An article about calling cards, Philadelphia Inquirer newspaper 1 June 1902
Philadelphia Inquirer (Philadelphia, Pennsylvania), 1 June 1902, page 4

A 1911 article on calling card etiquette focuses on the actual card itself. The article states that the card should be simple white cardboard. It later states that the size of the card varies with “changing fashion” but a married woman’s card would be larger than that of a single woman.

This article also explains how a married woman’s name should appear on the card. Her married name should appear as: “Mrs. John P. Jones or Mrs. John Parker Jones, not Mrs. J. Parker Jones, and never Mrs. Mary Allen Jones.” It goes on to say that even if she is a widow, it is preferable that she should “preserve her husband’s name on her calling cards.”

Colorado Springs Gazette (Colorado Springs, Colorado), 2 December 1911, page 4
Colorado Springs Gazette (Colorado Springs, Colorado), 2 December 1911, page 4

A 1912 advice column clarifies that a married woman’s calling card always displays her husband’s full name, whether he is living or deceased. A married woman’s “own name” printed on a card would indicate that she was a divorcee.

An article about calling cards, Lakeland Evening Telegram newspaper 16 March 1912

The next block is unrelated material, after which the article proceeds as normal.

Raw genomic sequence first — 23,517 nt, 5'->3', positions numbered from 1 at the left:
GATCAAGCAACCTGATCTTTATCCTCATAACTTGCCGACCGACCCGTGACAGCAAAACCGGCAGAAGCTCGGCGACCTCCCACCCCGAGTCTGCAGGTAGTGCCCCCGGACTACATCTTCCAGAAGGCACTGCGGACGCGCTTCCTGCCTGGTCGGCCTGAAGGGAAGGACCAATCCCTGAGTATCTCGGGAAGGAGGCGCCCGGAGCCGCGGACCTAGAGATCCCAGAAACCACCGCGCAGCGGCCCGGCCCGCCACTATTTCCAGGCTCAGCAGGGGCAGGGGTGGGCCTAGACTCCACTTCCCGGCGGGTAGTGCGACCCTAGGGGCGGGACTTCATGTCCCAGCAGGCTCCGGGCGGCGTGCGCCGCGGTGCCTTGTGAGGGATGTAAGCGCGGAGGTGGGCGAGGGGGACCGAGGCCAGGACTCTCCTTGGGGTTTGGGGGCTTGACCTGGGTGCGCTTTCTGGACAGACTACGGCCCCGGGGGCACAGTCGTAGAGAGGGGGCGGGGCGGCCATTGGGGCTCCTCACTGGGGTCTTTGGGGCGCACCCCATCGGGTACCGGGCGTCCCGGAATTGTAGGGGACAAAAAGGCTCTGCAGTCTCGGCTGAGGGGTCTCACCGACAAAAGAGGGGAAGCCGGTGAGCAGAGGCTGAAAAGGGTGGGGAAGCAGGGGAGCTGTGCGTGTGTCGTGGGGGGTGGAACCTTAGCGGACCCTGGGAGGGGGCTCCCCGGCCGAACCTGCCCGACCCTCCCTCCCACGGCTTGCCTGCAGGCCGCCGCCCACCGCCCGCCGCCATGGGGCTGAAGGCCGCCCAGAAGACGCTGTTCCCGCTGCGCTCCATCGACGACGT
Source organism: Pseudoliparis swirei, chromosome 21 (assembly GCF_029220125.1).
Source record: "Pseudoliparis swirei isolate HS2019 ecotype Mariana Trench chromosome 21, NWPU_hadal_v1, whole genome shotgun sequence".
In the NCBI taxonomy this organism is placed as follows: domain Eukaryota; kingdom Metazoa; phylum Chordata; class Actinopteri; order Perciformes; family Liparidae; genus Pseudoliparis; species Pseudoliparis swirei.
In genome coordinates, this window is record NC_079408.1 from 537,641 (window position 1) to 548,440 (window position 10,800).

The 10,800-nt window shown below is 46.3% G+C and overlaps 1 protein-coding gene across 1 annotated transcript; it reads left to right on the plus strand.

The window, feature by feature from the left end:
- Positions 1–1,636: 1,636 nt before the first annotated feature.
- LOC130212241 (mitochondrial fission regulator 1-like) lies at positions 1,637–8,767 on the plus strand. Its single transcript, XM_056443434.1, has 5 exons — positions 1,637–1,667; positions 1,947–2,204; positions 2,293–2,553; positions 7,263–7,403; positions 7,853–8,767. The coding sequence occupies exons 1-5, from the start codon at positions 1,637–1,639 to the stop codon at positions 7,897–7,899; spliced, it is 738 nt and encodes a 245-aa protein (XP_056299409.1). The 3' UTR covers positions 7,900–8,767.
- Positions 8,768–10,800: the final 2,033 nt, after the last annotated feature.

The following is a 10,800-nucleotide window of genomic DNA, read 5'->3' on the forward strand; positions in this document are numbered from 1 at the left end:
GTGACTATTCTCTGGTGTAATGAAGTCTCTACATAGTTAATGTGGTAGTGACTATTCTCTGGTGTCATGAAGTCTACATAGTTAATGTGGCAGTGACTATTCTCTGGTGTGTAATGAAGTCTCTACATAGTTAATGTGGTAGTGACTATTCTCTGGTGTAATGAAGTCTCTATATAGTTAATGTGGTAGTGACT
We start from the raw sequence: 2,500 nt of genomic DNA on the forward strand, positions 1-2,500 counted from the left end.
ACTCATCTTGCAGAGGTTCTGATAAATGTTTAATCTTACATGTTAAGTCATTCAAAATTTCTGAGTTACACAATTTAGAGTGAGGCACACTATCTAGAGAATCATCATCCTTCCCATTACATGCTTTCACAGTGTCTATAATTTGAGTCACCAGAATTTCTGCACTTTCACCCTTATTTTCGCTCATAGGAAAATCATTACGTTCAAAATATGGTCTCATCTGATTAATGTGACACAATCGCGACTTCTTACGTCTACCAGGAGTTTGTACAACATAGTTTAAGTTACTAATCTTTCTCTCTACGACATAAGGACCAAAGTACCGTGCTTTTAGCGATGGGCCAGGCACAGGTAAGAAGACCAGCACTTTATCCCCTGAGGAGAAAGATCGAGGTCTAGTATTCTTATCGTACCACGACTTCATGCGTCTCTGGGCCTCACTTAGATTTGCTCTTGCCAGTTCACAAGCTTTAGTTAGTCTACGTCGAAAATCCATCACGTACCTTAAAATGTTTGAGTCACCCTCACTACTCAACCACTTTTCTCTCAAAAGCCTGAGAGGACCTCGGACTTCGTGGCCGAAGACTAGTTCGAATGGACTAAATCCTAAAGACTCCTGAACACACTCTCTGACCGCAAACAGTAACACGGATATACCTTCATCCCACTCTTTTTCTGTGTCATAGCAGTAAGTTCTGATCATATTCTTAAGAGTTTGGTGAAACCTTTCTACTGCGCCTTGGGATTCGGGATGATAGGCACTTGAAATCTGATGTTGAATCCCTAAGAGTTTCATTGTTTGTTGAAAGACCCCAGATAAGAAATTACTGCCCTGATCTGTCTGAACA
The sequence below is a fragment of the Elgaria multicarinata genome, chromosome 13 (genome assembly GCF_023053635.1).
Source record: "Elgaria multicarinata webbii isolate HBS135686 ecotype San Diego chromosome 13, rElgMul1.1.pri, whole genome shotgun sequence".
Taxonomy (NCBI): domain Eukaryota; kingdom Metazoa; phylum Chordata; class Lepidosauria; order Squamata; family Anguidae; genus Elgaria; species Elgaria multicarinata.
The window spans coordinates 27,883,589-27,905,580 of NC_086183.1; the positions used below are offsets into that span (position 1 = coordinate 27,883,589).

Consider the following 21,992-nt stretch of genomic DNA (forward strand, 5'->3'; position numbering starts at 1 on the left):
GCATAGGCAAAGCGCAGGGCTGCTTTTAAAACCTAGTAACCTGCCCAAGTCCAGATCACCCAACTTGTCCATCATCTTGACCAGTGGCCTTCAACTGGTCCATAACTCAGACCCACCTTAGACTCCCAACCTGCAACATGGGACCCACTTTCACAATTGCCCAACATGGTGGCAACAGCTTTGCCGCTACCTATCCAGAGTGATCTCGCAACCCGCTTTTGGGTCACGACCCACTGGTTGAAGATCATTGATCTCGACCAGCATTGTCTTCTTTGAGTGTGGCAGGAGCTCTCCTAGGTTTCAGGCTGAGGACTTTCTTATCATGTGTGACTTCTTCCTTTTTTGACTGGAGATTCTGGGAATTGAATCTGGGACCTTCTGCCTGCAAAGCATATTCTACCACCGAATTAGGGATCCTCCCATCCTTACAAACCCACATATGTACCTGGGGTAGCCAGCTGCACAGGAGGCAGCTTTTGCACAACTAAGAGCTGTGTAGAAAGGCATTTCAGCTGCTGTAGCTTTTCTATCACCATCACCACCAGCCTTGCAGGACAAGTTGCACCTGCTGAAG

Lakeland Evening Telegram (Lakeland, Florida), 16 March 1912, page 7

As printing technology and fashion evolved, calling cards went from plain white cards to highly decorated ones, reflecting the preference of the owner. The use of calling cards changed and were printed as one would have wedding announcements or Christmas cards printed. Evolving from an item used by the rich to announce a visit and reflect social status to something that could be used by almost anyone as a way to provide their name in person or via the mail.

An article about calling cards, Milwaukee Journal newspaper 18 January 1925
Milwaukee Journal (Milwaukee, Wisconsin), 18 January 1925, page 39

The End of the Calling Card

While I found newspaper articles about calling card etiquette well into the 1940s, the use of the calling card had evolved and changed. By the 1940s use of the phrase “calling card” could also indicate anything that showed a person had been present or a characteristic of a person. Today a “calling card” has three definitions in an online dictionary, one of which refers to a card used to make telephone calls. (2)

The demise of that tradition most likely has a few origins including the advent of the telephone and the evolution of a personal calling card into a business cared. Today you may find a calling card at an antique store, a museum, or maybe passed down in the family. The calling card history is helpful as we consider how our ancestors conducted visits in an earlier time.

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Note on the header image: calling card for Mrs. Mira A. Lear. Credit: from the collection of Gena Philibert-Ortega.


(1) “Visiting Card,” Wikipedia (https://en.wikipedia.org/wiki/Visiting_card: accessed 25 July 2023).
(2) “Calling Card,” Merriam-Webster (https://www.merriam-webster.com/dictionary/calling%20card: accessed 25 July 2023).